After discovering Chilean olive oils, piscos, fruits, wines and gourmet products at Puro Chile’s Feria Supermarket in Manhattan’s SoHo district, I was eager to participate in the current wine seminar there.
The event, hosted by Mauricio Banchieri Carter, CEO of Puro Chile, was held on July 7th and was the beginning of monthly tastings of wines exclusively from Chile. Vicente Pina, certified wine educator and consultant for the Vin de Vin Wine Tasting & Collecting, opened the seminar by announcing that the tasting was a fun event and not a test. He added the more you taste the better you become at selecting a good-quality wine. With the tone of the evening set, 14 guests sat at tables, upon which six classic white wine glasses were placed on top of numbered circles and prepared to learn and enjoy the evening.
Vincente explained the various regions in Chile. One of the few white grapes that grows well in warmer climates is a Vlognier. Chardonnay from several regions can be aged in oak barrels, giving it a woody, vanilla and buttery taste and unoaked, which gives the wine a fresh, citrus flavor. Savignon Blanc thrives in a cooler climate. In the coastal region of Casablanca, cool breezes and sea mist rolls across the valley, allowing for a longer growing season. The wines coming from this region have been noted for their exceptional depth and concentration since the early 80s. Newer vineyards extend to the San Antonio, Leyda, Aconcagua and Maipo valleys. The results are spectacular Chardonnay, Savignon Blanc and Riesling wines.
Before our first tasting, Vincente told us there are three things to look for in wine: Color (as white ages it gets darker, while as red ages it loses color), Legs (when swirling wine in a glass the wine that clings to the sides are called legs, which identifies the alcohol content of the wine) and Aroma (a good wine taster will know by the aroma how the wine will taste).
Armed with information, we tasted a unoaked Chardonnay, and agreed that it had a fresh, slightly mineral finish and was a very enjoyable, easy drinking wine. It was served with farm-style bread topped with finely chopped tomato, cilantro and chives mixed with olive oil (from Chile, naturally), salt and pepper.
Throughout the evening the wines were paired with tastes of ceviche (red tuna, onion, cilantro, peppers and fruit (traditionally mango or papaya)), cucumber shrimp (marinated shrimp with onion, cilantro and cucumber, and Chinese soup spoons filled with tomato, red onion, parsley, vinegar, lemon, olive oil and feta cheese.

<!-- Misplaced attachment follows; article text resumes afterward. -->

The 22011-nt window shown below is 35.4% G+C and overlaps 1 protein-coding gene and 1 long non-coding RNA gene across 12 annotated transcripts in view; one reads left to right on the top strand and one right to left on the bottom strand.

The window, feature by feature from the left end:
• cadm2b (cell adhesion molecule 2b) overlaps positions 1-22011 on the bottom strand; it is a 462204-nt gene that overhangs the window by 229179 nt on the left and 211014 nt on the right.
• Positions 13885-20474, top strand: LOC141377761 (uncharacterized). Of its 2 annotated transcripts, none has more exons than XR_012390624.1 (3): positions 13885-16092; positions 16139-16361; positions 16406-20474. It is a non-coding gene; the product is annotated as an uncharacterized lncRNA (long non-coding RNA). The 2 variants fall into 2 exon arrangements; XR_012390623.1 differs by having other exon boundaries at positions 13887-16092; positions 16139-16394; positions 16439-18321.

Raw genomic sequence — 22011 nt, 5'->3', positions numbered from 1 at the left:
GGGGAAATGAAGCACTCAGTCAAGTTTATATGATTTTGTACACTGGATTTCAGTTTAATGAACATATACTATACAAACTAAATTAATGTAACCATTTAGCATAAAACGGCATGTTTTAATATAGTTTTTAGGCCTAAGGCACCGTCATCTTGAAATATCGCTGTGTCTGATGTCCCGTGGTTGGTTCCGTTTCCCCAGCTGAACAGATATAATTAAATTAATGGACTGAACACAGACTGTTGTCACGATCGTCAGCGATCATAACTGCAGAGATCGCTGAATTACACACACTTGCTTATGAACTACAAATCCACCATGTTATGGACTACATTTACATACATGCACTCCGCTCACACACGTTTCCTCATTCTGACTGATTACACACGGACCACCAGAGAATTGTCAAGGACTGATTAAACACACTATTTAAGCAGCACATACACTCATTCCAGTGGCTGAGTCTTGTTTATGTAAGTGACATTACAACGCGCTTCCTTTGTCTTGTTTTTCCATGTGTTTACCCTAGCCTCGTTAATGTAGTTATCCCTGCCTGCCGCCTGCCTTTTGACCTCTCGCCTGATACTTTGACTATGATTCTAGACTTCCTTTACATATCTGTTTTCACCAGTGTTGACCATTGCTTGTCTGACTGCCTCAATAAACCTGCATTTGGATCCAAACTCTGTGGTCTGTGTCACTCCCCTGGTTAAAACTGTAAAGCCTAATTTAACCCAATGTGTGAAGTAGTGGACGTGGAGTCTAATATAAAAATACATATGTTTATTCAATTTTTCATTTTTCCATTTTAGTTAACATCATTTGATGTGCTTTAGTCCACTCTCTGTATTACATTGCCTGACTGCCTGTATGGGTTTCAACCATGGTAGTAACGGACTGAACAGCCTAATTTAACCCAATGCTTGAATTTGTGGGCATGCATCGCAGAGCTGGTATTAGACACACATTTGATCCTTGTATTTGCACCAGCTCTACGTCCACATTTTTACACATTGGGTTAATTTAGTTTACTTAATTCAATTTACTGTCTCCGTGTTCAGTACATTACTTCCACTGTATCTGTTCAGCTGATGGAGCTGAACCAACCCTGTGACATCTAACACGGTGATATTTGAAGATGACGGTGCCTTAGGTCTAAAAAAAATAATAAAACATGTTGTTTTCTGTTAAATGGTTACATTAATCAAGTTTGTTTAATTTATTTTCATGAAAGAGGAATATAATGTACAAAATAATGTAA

As we finished the last tasting, glasses were filled again and Vincente asked us to start from the beginning, but this time we were asked to evaluate the wine, using the point system, and guessing their price. There were a few surprises. The group agreed on two wines. One was the 2010 Casas del Bosque Reserve Sauvignon Blanc from the Casablanca Valley. This family owned vineyard is located on the edges of cliffs with only 35 – 40,000 cases of this slightly citrusy, elegant wine being produced. We weren’t surprised to learn that the retail value was $20. The other was a 2007 Santa Rita ‘Floresta’ Sauvignon Blanc from the Leyda Valley. With a bouquet of herbs and grapefruit this fuller-bodied, complex wine, which was suggested be consumed over the next one to two years, retails at $25.
The other four wines served – a 2010 Casa Silva ‘Cool Coast’ Sauvignon Blanc from Colchagua (rated 89 Wine Spectator), the 2010 Amayna Sauvignon Blanc from Leyda, the 2009 Estampa Voignier Chardonnay from Colchagua and the 2010 J. Bouchon Unoaked Chardonnay from the Maule Valley – were outstanding. Everyone agreed: whether a wine expert or wine novice, the evening’s Chilian experience was not only a seminar about new wines but also about enjoying Wine, People, Food.
The experiences continue on August 3 and September 1 at 6:30 pm., Puro Chile 221 Centre Street (corner of Centre and Grand). For more information visit www.puro-chile.com, 212 925-7871 After the tasting, wines are offered at a discounted price next door at Puro Wine.